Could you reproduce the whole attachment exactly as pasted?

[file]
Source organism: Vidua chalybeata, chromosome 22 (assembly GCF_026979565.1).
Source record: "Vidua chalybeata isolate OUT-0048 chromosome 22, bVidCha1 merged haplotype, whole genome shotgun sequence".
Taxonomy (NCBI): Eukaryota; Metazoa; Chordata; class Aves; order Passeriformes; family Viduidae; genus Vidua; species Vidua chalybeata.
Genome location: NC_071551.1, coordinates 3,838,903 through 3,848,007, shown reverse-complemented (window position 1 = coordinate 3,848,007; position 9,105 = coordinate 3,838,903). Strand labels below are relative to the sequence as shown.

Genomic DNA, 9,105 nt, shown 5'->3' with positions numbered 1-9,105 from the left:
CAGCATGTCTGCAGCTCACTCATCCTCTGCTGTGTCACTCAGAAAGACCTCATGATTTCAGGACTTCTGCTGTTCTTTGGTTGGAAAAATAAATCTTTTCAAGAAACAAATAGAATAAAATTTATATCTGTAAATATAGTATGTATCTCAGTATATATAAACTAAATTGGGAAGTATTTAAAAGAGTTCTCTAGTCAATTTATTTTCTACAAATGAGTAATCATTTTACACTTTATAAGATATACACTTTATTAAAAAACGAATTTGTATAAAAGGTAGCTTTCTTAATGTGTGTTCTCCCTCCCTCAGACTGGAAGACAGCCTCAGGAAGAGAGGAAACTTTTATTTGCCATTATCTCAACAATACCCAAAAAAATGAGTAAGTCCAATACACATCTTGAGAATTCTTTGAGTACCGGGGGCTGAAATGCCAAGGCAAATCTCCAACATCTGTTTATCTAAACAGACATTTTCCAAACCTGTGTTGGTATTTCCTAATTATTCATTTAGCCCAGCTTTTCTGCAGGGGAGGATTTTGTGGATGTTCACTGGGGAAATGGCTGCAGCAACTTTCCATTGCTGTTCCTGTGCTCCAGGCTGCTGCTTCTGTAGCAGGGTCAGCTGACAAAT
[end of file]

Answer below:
Source organism: Vidua chalybeata, chromosome 22 (assembly GCF_026979565.1).
Source record: "Vidua chalybeata isolate OUT-0048 chromosome 22, bVidCha1 merged haplotype, whole genome shotgun sequence".
Taxonomy (NCBI): Eukaryota; Metazoa; Chordata; class Aves; order Passeriformes; family Viduidae; genus Vidua; species Vidua chalybeata.
Genome location: NC_071551.1, coordinates 3,838,903 through 3,848,007, shown reverse-complemented (window position 1 = coordinate 3,848,007; position 9,105 = coordinate 3,838,903). Strand labels below are relative to the sequence as shown.

Genomic DNA, 9,105 nt, shown 5'->3' with positions numbered 1-9,105 from the left:
CAGCATGTCTGCAGCTCACTCATCCTCTGCTGTGTCACTCAGAAAGACCTCATGATTTCAGGACTTCTGCTGTTCTTTGGTTGGAAAAATAAATCTTTTCAAGAAACAAATAGAATAAAATTTATATCTGTAAATATAGTATGTATCTCAGTATATATAAACTAAATTGGGAAGTATTTAAAAGAGTTCTCTAGTCAATTTATTTTCTACAAATGAGTAATCATTTTACACTTTATAAGATATACACTTTATTAAAAAACGAATTTGTATAAAAGGTAGCTTTCTTAATGTGTGTTCTCCCTCCCTCAGACTGGAAGACAGCCTCAGGAAGAGAGGAAACTTTTATTTGCCATTATCTCAACAATACCCAAAAAAATGAGTAAGTCCAATACACATCTTGAGAATTCTTTGAGTACCGGGGGCTGAAATGCCAAGGCAAATCTCCAACATCTGTTTATCTAAACAGACATTTTCCAAACCTGTGTTGGTATTTCCTAATTATTCATTTAGCCCAGCTTTTCTGCAGGGGAGGATTTTGTGGATGTTCACTGGGGAAATGGCTGCAGCAACTTTCCATTGCTGTTCCTGTGCTCCAGGCTGCTGCTTCTGTAGCAGGGTCAGCTGACAAAT